Thatch-roofed huts or pallozas in the village of O Cebreiro, Galicia, in the North of Spain.

The sun drenched hills at O Cebreiro a pilgrim village in Galicia close to its border with León.

It was with much anticipation that I started my journey, armed with a guidebook, as well as several guides and maps that I picked up from the very helpful Spanish Tourism Board’s office in Liat Towers, late on a Friday evening in mid October. The final leg of that journey to my entry point into the region, the Basque city of Bilbao, was via a connecting flight from Paris’ Charles de Gaulle airport and one that was truly magical – setting the tone perhaps for the magic of the rest of the trip. The drama of the colours of a wondrous sunrise that the flight took-off into, was one that was only surpassed by the sight out of the window that accompanied the descent into Bilbao, a heavenly sight as the flight first descended over and then in between the exposed peaks of the cloud shrouded mountains that surround the Basque city.

The dramatic sunrise over the tarmac of Paris’ Charles de Gaulle Airport.

Taking off into a magical sunrise.

The magic of the descent into Bilbao Airport.

The sight of two of Bilbao’s icons, ones that perhaps define modern Bilbao – the very distinct Puente de la Salve and the very recognisable Guggenheim Bilbao, greeted my arrival to the city. It was to the calm of a Saturday morning that was bathed in the brilliant sunshine that was to accompany me on much of my journey that I alighted from the airport bus. In no time I found myself in the hotel and after freshening up and a short nap, I was ready to head out into the balmy autumn day.

It was the sight of two of Bilbao’s modern icons that greeted my entry into the city.

Bilbao first impressions – the view as I stepped off the bus ….

Bilbao first impressions – Plaza Moyua.

Bilbao first impressions – seemed like I had eyes on me – lamps on a building’s façade.

With a day at my disposal before three of my travelling companions were to join me, I decided spend it taking a leisurely stroll to the historic Casco Viejo – the old town. Lying across the Río Nervión from the new town where I was putting up in, what seems like a labyrinth of streets that is the old town, is actually seven parallel streets – the Zazpikaleak or Las Siete Calles that date back to the 14th Century, intersected by several others. The maze of streets, some with names that reflect the traditional trades that once would have been found on them, is certainly worth losing oneself in, coming to life as the pre-siesta crowd fill the cafés and restaurants, spilling onto the streets.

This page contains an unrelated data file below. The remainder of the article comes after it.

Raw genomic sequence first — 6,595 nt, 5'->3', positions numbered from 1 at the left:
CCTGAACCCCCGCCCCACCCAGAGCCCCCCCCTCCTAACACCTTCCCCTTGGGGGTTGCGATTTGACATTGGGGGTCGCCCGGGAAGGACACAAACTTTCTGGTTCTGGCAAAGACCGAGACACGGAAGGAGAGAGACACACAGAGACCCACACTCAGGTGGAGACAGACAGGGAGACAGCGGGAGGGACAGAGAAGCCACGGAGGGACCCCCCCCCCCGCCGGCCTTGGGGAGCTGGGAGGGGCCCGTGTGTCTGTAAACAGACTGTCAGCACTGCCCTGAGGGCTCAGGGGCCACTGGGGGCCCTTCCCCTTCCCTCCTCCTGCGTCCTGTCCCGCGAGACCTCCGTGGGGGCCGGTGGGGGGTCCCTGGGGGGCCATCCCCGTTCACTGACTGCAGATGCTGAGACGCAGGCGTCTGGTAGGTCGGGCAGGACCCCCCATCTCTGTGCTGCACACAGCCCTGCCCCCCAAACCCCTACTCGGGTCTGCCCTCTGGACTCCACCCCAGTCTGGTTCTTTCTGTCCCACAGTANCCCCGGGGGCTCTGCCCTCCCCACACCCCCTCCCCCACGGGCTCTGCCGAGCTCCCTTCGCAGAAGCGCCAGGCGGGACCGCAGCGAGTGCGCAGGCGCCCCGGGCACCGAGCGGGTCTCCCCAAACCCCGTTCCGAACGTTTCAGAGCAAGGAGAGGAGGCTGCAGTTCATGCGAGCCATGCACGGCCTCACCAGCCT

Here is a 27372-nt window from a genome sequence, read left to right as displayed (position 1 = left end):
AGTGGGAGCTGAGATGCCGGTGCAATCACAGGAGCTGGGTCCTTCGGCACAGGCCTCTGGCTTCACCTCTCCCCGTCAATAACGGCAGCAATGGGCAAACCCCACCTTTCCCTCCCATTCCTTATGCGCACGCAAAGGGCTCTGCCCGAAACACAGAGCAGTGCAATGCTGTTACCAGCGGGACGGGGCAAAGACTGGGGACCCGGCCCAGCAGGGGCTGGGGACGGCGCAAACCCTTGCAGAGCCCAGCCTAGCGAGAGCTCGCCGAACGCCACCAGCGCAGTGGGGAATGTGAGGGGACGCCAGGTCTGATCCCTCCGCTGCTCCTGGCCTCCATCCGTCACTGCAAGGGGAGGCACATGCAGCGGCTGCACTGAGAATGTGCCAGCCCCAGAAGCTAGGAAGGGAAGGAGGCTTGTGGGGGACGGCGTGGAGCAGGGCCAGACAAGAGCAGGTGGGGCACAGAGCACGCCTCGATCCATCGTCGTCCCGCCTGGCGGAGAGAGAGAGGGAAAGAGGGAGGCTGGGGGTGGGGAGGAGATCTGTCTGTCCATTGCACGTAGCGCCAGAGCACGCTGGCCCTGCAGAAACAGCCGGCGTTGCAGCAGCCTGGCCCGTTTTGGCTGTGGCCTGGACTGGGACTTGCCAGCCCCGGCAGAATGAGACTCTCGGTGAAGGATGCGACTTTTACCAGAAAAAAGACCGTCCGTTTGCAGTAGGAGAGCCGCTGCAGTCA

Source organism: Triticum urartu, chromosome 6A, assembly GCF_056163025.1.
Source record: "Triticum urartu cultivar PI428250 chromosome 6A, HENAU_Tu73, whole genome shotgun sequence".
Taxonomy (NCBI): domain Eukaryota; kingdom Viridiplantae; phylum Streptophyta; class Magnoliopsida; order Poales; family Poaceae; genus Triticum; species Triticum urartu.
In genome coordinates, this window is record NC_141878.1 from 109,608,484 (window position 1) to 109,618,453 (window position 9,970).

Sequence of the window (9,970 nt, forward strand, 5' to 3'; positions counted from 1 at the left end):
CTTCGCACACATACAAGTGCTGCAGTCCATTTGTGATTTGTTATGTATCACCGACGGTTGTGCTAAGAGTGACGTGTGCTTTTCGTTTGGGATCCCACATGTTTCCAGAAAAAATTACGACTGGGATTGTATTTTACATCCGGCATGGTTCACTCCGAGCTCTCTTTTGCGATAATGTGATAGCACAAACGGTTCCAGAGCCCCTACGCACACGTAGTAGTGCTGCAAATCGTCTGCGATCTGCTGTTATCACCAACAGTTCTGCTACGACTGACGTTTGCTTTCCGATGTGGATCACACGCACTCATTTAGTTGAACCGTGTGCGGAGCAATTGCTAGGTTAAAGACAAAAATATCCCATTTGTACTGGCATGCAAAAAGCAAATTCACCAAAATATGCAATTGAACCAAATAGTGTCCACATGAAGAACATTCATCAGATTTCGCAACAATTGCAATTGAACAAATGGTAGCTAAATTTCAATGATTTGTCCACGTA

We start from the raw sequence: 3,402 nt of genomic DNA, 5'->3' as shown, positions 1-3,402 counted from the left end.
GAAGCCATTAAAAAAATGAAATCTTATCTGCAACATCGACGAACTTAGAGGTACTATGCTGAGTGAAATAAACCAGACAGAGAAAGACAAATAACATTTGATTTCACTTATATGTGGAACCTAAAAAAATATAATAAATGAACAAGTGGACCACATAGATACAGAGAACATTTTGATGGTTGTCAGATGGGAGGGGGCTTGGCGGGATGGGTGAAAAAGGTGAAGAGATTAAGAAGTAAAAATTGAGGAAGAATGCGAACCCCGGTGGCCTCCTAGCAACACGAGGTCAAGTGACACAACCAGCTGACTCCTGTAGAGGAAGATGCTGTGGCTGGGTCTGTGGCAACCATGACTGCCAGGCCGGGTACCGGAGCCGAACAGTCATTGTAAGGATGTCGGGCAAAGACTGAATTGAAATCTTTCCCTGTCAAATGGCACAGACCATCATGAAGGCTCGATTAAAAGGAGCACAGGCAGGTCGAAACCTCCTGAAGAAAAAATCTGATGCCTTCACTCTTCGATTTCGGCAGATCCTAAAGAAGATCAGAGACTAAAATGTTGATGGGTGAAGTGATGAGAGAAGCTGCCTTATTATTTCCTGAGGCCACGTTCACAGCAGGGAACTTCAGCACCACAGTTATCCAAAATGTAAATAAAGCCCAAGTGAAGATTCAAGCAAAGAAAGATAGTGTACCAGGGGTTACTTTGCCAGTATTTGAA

What seems like a labyrinth of narrow streets, the Casco Viejo – the old town is actually arranged around seven medieval streets – the Zazpikaleak or Las Siete Calles, that run somewhat parallel to each other.

A view through the shadows cast on a street in the Casco Viejo.

The streets of the Casco Viejo come alive in the pre and post Siesta hours.

The back of the Teatro Arriaga, Bilbao’s opera house at the edge of the Casco Viejo. The Neo-baroque style theatre was designed by architect Joaquín Rucoba in 1890.

The ‘del Perro’ (dog’s fountain) dating from the early 19th Century – named because three lion-heads at the end of its water pipes resemble the heads of dogs.

Through the calles, one will also find several attractions including works of religious architecture, which speak of a time when all was dedicated to the greater glory of God. One which towers over the Casco Viejo is the very grand Gothic cathedral – the Catedral de Santiago situated at one corner of the Plazuela Santiago which itself dates back to the 14th Century and features a Neo-Gothic façade dating from the 19th Century which is the work of Severino de Achúcarro. Another wonderful piece of religious architecture is a church that lies on the fringe of the old town – the Iglesia San Nicolás de Bari, an 18th Century Baroque church laid on an octagonal plan. Its façade features the coat of arms of Bilbao.

Plazuela Santiago.

Catedral de Santiago (Cathedral of St. James)

Seeing the light inside the cathedral – a street lamp seen through a reflection on a glass panel shines over the sanctuary.

The façade of the Iglesia de San Nicolás de Bari, dedicated to the parton saint of sailors. The coat of arms of Bilbao can be seen above the door.

A visit to the city would of course not be complete without stumbling into the Café Iruña or indulging in some tapas – or pintxos as they are known as in the Basque country. I did just that on my way back from my initial exploration of the Casco Viejo, attracted by its charming Mudéjar tiled interior and the healthy crowd as I passed by the Jardines de Albia. The café I was to discover is an institution of sorts in the city and dates back to 1903. After a glass of cerveza and some delicious pintxos, it was back to the hotel for a much-needed rest and to plot my next adventure in a city that I certainly was glad to find myself in.

No trip to Bilbao would be complete with indulging in some pintxos (and cerveza).

The charming Mudéjar tiled interior of the Café Iruña.